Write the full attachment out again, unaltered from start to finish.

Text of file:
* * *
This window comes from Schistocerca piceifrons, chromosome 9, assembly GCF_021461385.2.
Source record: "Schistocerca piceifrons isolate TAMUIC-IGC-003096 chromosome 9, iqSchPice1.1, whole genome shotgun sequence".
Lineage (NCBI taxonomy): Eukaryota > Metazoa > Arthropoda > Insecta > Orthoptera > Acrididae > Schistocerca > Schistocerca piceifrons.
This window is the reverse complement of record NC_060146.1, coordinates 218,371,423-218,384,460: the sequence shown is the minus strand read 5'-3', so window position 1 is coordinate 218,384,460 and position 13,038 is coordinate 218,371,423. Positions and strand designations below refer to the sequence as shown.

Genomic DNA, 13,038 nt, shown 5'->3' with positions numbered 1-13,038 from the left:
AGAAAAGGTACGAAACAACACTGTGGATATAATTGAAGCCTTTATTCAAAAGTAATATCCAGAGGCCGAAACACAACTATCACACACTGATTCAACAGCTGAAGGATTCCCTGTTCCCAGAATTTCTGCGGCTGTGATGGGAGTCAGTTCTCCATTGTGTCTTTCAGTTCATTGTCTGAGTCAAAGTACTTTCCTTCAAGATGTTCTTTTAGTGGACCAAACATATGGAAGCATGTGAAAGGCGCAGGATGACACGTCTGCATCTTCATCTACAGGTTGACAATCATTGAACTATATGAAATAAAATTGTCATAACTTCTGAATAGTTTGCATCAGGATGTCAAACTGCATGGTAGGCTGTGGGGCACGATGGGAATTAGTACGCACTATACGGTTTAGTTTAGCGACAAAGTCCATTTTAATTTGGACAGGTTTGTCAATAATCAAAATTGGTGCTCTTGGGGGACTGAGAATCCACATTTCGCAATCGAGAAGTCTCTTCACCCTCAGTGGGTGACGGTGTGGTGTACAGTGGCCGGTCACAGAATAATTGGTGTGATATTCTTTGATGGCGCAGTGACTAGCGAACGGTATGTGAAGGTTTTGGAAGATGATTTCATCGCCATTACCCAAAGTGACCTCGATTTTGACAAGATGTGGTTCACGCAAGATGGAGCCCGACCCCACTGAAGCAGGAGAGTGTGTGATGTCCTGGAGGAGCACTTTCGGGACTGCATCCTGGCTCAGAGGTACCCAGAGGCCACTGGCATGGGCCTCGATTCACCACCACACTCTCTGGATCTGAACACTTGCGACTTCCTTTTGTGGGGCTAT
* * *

This window comes from Schistocerca piceifrons, chromosome 9, assembly GCF_021461385.2.
Source record: "Schistocerca piceifrons isolate TAMUIC-IGC-003096 chromosome 9, iqSchPice1.1, whole genome shotgun sequence".
Lineage (NCBI taxonomy): Eukaryota > Metazoa > Arthropoda > Insecta > Orthoptera > Acrididae > Schistocerca > Schistocerca piceifrons.
This window is the reverse complement of record NC_060146.1, coordinates 218,371,423-218,384,460: the sequence shown is the minus strand read 5'-3', so window position 1 is coordinate 218,384,460 and position 13,038 is coordinate 218,371,423. Positions and strand designations below refer to the sequence as shown.

Genomic DNA, 13,038 nt, shown 5'->3' with positions numbered 1-13,038 from the left:
AGAAAAGGTACGAAACAACACTGTGGATATAATTGAAGCCTTTATTCAAAAGTAATATCCAGAGGCCGAAACACAACTATCACACACTGATTCAACAGCTGAAGGATTCCCTGTTCCCAGAATTTCTGCGGCTGTGATGGGAGTCAGTTCTCCATTGTGTCTTTCAGTTCATTGTCTGAGTCAAAGTACTTTCCTTCAAGATGTTCTTTTAGTGGACCAAACATATGGAAGCATGTGAAAGGCGCAGGATGACACGTCTGCATCTTCATCTACAGGTTGACAATCATTGAACTATATGAAATAAAATTGTCATAACTTCTGAATAGTTTGCATCAGGATGTCAAACTGCATGGTAGGCTGTGGGGCACGATGGGAATTAGTACGCACTATACGGTTTAGTTTAGCGACAAAGTCCATTTTAATTTGGACAGGTTTGTCAATAATCAAAATTGGTGCTCTTGGGGGACTGAGAATCCACATTTCGCAATCGAGAAGTCTCTTCACCCTCAGTGGGTGACGGTGTGGTGTACAGTGGCCGGTCACAGAATAATTGGTGTGATATTCTTTGATGGCGCAGTGACTAGCGAACGGTATGTGAAGGTTTTGGAAGATGATTTCATCGCCATTACCCAAAGTGACCTCGATTTTGACAAGATGTGGTTCACGCAAGATGGAGCCCGACCCCACTGAAGCAGGAGAGTGTGTGATGTCCTGGAGGAGCACTTTCGGGACTGCATCCTGGCTCAGAGGTACCCAGAGGCCACTGGCATGGGCCTCGATTCACCACCACACTCTCTGGATCTGAACACTTGCGACTTCCTTTTGTGGGGCTAT